Virtual reality is all about immersion, but there are some limits to what it can do.
Sure, there are treadmills out there to simulate motion.
And there are even concepts out there that are trying to figure out a haptic touch in VR.
But no one is really tackling the replication of smells in a virtual reality environment – at least until now.
In what could be the weirdest or coolest addition to the VR story, depending on your perspective, experiments conducted by scientists in Malaysia have found that smells can be recreated via electronic means.
Just in case you wanted to “smell” the world of Fallout 4 or Resident Evil 7, this technology will, in theory, allow programmers to create even further ambiance by designating certain odors. It’s all a bit crazy sounding but, then again, most of what we do now would have sounded the same a decade ago.
Further, it isn’t something just for VR but could also have applications for augmented reality as well.
One of the scientists that conducted the experiment, Adrian Cheok, said: “It’s not just about the smell…It is part of a whole, integrated virtual reality or augmented reality. So, for example, you could have a virtual dinner with your friend through the internet. You can see them in 3D and also share a glass of wine together.”
The experiment looked specifically at how humans smell things and then went from there in creating simulated odors. The team was able to recreate 10 different odors including “fruity, woody, and minty” according to WCRB TV.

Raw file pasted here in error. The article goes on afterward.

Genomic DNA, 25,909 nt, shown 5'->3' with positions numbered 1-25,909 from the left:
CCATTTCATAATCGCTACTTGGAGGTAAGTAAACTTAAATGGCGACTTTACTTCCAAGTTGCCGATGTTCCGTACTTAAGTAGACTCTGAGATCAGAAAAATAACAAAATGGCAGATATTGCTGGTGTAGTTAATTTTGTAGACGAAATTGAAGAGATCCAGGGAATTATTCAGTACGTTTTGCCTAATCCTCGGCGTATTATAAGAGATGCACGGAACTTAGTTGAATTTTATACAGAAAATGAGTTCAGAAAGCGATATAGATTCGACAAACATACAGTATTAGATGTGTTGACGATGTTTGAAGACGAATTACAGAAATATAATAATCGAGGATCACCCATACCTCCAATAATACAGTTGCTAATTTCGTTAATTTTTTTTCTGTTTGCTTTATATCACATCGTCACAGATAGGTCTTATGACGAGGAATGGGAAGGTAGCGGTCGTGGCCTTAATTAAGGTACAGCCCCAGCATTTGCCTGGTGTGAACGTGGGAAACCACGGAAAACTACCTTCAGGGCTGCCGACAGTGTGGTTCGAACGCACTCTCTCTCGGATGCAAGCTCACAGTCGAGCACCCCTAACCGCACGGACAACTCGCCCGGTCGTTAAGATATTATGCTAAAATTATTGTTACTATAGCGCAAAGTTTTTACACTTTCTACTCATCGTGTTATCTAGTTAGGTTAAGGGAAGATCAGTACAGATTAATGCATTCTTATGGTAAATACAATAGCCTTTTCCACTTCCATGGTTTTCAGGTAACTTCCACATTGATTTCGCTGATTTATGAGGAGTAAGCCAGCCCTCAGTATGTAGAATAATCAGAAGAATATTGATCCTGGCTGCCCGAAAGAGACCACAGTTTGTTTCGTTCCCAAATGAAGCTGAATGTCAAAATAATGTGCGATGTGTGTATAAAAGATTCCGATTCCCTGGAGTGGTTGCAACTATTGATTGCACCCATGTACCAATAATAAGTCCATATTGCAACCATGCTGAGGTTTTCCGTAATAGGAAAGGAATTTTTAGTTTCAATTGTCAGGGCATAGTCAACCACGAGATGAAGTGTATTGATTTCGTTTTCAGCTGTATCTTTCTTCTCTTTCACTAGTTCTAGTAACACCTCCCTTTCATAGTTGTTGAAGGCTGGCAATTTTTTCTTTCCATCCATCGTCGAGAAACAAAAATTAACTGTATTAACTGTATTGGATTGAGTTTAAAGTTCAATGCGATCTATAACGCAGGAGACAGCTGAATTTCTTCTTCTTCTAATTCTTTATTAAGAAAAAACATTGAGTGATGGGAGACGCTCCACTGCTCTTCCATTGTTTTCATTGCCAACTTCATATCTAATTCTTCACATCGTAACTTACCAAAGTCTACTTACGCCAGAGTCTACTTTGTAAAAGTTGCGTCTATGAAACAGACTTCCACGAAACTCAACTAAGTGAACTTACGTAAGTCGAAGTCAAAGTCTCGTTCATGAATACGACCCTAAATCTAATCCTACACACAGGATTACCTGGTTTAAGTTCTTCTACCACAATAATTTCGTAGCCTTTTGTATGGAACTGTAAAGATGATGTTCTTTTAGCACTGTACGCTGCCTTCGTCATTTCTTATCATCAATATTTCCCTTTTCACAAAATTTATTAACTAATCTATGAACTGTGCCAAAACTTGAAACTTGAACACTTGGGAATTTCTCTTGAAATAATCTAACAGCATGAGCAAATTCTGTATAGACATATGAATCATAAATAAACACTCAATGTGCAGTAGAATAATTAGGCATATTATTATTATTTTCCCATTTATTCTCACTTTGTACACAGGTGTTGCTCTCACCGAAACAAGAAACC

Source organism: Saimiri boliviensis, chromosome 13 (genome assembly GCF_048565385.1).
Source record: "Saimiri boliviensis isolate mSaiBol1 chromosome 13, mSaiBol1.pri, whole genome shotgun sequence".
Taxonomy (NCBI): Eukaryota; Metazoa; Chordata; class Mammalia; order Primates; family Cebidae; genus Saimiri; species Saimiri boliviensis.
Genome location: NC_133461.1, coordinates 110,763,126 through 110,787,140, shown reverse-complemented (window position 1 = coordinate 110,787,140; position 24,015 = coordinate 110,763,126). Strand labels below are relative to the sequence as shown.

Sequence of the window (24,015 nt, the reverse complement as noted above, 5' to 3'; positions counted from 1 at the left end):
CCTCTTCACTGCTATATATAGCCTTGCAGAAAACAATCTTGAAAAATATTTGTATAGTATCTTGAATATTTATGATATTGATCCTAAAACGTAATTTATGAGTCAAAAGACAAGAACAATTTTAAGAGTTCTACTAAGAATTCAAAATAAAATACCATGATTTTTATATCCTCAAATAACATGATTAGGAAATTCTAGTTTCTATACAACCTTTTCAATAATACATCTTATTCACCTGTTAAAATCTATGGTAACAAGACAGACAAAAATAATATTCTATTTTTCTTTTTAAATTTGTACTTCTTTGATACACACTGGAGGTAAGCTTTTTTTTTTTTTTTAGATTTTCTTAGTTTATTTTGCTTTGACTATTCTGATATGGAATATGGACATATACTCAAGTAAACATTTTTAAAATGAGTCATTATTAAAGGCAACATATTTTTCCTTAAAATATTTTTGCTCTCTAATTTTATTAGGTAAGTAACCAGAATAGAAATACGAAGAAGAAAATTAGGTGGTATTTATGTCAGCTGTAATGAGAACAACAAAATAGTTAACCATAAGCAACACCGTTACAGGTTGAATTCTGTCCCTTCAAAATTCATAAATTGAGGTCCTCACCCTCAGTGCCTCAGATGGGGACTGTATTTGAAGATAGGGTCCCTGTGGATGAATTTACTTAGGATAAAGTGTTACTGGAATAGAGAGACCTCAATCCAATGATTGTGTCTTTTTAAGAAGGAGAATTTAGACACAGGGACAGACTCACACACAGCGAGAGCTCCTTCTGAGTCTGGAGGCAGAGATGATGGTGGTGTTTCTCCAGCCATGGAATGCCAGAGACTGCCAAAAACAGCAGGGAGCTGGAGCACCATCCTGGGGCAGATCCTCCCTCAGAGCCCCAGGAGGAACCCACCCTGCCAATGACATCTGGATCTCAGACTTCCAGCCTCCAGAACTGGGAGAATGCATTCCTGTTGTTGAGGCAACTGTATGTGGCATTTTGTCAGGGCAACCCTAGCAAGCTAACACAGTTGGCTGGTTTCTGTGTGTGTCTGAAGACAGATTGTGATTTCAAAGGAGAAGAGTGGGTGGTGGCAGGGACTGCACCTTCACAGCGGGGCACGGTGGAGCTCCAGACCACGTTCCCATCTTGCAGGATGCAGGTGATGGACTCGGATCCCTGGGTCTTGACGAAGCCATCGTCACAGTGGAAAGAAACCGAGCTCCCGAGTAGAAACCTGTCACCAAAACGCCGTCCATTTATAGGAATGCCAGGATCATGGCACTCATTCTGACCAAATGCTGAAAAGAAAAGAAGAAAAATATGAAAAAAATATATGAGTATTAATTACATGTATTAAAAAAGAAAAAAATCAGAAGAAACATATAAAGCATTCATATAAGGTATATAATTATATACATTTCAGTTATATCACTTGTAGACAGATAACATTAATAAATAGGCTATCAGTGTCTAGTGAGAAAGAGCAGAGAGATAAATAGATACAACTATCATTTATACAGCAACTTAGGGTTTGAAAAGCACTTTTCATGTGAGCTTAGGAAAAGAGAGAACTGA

Cheok expanded upon his vision for the technology when he talked about creating a “virtual nose” that could be used to remotely inspect factories and storage facilities “similar to those used in food-processing plants.”
“This stage was more exploratory…The next stage is to produce it in a more controlled manner, and this will allow for people to develop software and products to generate electric smell,” Cheok said.
These types of applications are decades down the road but Cheok was fairly optimistic when it came to applying this tech to consumer entertainment like movies and video games. According to WCRB TV, Cheok thinks you could see this type of tech make its way into consumer-grade applications within the next 15 years.
Some skeptics of the study think that it doesn’t account for bias or the fact that people may be smelling something that isn’t there. This is because, when primed, the brain might make up a smell if it is told something is there.
Joel Mainland of Monell Chemical Senses Center in Pennsylvania describes it as, “I can give you an empty jar to sniff when you don’t have anything up your nose, and sometimes you would report a faint odor…If you are asking someone if something smells, they have a strong bias to say yes even where there is no odor.”
When you think about immersion in VR, the scent and smell might not be on the top of your list of must-have features but it is cool to know that it could be a possibility in the future.